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Spring is here, and you may be trapped in your houses, but undoubtedly you have noticed that the trees are starting to bloom, the bulbs have blossomed, and the sun is shining on a more regular basis. We as humans have long celebrated the return of spring. After the long dark months of winter, there is something magical about new life bursting forth from dark bare tree limbs, and birds making new nests filled with eggs. With an unprecedented amount of people stuck at home and children out of school, now more than ever, we encourage you to craft at home! Decorating eggs is a great way to bring the whole family together, and the egg has been celebrated as a symbol of spring in many cultures around the world. Here are a few techniques that inspired us! We have included coloring pages for the young, and some more complicated skills for older individuals. Take your pick from a variety of choices and find one that inspires you, or make all of them and add a few ideas of your own to create a rainbow dozen!
Living Egg Half Shells
You will need: Half of an egg shell, seeds, soil
Start saving your empty eggshells after breakfast for this simple DIY craft. This works best when you intentionally try to crack your egg shell perfectly in half. Save the best half, or both if you are lucky enough to get two complete halves. Set aside while you complete cooking your egg for breakfast, then wash out the half shell. Let dry. Fill with a bit of potting soil (or dirt from outside) and sprinkle any seeds that you have on hand. Many types of sprouts and lawn seeds will work, as well as flower seeds. Cover with a light sprinkling of soil and keep moist but not soggy. Place in a sunny location or windowsill, and watch for your tiny sprouts to emerge. Simply enjoy as a spring decoration or crack the egg shell and plant your seedlings in the garden!
Crochet Egg Coverings
You will need: Thread or yarn, and a crochet hook
This is also a long tradition that originates in the regions of Eastern Europe. You don’t have to be an expert crocheter to make one of these. As long as you know a few basics you can easily improvise a design we did, or follow this pretty pattern found here. Essentially you will be making a small round pouch, with the widest part being the same width as your egg. You will need some thread or yarn, an appropriate sized crochet hook to match thread, and a few inches of ribbon. Simply start by chaining for about an inch, and connect to your first stitch to make a circle. Continue in the round, increasing gradually until the small pouch is as tall as your egg. We decided to do a simple lacy pattern, with the first three rounds consisting of chains of 4, then 5, then 6, each connecting on the center stitch. At the top, use your ribbon to weave in and out and gather the pouch around your egg.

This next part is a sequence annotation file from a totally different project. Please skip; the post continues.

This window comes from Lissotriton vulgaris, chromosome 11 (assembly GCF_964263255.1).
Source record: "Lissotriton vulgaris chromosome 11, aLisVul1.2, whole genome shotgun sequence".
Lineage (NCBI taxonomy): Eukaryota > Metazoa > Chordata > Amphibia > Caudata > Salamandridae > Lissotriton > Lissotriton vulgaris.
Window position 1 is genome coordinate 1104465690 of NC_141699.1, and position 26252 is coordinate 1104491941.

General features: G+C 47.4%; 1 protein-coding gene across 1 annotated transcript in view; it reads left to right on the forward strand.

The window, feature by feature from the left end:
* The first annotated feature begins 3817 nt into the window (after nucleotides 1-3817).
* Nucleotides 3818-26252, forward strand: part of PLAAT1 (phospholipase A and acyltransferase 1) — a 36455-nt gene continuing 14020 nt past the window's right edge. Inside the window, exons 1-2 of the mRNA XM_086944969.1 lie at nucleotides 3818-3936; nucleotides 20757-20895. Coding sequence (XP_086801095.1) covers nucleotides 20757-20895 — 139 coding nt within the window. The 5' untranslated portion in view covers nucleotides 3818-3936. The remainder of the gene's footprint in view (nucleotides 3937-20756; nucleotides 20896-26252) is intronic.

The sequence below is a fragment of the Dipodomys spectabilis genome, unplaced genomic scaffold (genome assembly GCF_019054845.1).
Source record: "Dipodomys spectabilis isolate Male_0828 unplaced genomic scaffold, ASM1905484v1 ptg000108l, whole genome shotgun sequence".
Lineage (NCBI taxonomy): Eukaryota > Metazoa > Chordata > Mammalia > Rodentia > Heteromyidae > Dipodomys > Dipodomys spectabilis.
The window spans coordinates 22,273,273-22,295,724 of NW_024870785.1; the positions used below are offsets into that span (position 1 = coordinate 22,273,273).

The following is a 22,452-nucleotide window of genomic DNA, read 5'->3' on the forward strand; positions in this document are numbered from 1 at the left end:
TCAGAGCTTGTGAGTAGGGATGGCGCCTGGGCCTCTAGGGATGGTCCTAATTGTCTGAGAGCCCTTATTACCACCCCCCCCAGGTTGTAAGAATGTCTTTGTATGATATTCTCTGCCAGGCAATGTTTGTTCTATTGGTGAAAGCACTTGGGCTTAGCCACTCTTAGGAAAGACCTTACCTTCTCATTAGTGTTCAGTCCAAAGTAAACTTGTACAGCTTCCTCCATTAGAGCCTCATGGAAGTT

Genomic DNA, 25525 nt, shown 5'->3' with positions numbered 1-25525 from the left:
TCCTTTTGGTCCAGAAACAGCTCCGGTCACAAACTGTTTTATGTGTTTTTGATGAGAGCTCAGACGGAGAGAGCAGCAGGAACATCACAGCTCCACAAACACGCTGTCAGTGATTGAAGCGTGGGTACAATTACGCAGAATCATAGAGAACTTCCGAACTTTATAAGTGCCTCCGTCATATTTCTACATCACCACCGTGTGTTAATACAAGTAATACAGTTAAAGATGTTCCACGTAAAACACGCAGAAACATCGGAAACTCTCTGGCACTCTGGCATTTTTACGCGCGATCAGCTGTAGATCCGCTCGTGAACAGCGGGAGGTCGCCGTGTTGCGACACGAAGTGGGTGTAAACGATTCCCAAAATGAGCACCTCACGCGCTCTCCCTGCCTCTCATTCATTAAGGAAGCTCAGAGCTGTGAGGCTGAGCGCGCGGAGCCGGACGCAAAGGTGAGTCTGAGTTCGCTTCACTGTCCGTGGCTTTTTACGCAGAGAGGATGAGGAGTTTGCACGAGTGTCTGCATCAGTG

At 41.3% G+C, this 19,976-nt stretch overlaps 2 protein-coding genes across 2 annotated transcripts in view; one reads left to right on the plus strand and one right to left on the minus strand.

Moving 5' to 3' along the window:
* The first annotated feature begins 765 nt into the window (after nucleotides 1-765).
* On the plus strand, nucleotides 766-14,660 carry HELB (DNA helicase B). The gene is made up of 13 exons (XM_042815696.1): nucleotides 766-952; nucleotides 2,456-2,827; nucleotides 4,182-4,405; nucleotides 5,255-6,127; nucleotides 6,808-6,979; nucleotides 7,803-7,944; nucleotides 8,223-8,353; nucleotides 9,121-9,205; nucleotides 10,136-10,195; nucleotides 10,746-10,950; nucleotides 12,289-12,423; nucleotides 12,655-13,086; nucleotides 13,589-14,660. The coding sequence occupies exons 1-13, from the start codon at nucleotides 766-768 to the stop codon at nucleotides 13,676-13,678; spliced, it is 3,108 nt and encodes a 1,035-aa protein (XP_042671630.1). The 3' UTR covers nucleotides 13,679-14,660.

Hollow String Eggs
You will need: White Glue, small water balloons, string
This is a fun craft to do with children. All you need is string or yarn (something similar to bakers twine works great), and some white glue. In an old container that you don’t mind tossing, such as an old cottage cheese container or yogurt container, pour in some glue. Add equal amounts of water. Mix together thoroughly so that you have some liquid glue. Now blow up the water balloons to the desired size. We suggest watching the shape and going for the most egg shaped stage of the balloon. But this is up to you! You can also make giant eggs with regular sized balloons. String made of natural fibers will soak up the glue easiest, but you can use acrylic too. Dip the string in the liquid glue, and then wrap around your balloon. Keep going until you have a lacy looking effect, and the egg shape is filled in enough that it will be recognizable after the balloon is popped, but not so much that it is solid. While the glue is still wet, you can sprinkle some glitter on for a sparkly string egg if you like that sort of thing.